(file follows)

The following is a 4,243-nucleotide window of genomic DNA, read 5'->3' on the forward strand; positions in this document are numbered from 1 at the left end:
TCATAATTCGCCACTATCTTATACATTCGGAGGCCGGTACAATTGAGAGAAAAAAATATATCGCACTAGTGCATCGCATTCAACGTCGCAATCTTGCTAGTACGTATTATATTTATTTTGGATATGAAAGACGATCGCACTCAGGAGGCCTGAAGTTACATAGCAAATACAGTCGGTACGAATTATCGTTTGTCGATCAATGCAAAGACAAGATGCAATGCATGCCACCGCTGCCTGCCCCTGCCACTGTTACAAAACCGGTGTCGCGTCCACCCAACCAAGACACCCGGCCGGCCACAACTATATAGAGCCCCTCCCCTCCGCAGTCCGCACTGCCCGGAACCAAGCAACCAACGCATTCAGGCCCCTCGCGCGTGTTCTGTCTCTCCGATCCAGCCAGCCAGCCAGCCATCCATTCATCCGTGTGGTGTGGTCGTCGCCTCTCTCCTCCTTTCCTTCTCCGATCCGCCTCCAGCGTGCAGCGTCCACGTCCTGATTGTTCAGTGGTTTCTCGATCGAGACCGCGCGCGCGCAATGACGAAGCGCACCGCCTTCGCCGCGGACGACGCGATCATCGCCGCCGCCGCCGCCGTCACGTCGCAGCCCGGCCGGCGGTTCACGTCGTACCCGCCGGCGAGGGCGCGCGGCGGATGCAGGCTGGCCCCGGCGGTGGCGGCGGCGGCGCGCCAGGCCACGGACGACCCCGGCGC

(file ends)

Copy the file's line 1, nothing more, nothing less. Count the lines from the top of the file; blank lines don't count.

The following is a 4,243-nucleotide window of genomic DNA, read 5'->3' on the forward strand; positions in this document are numbered from 1 at the left end: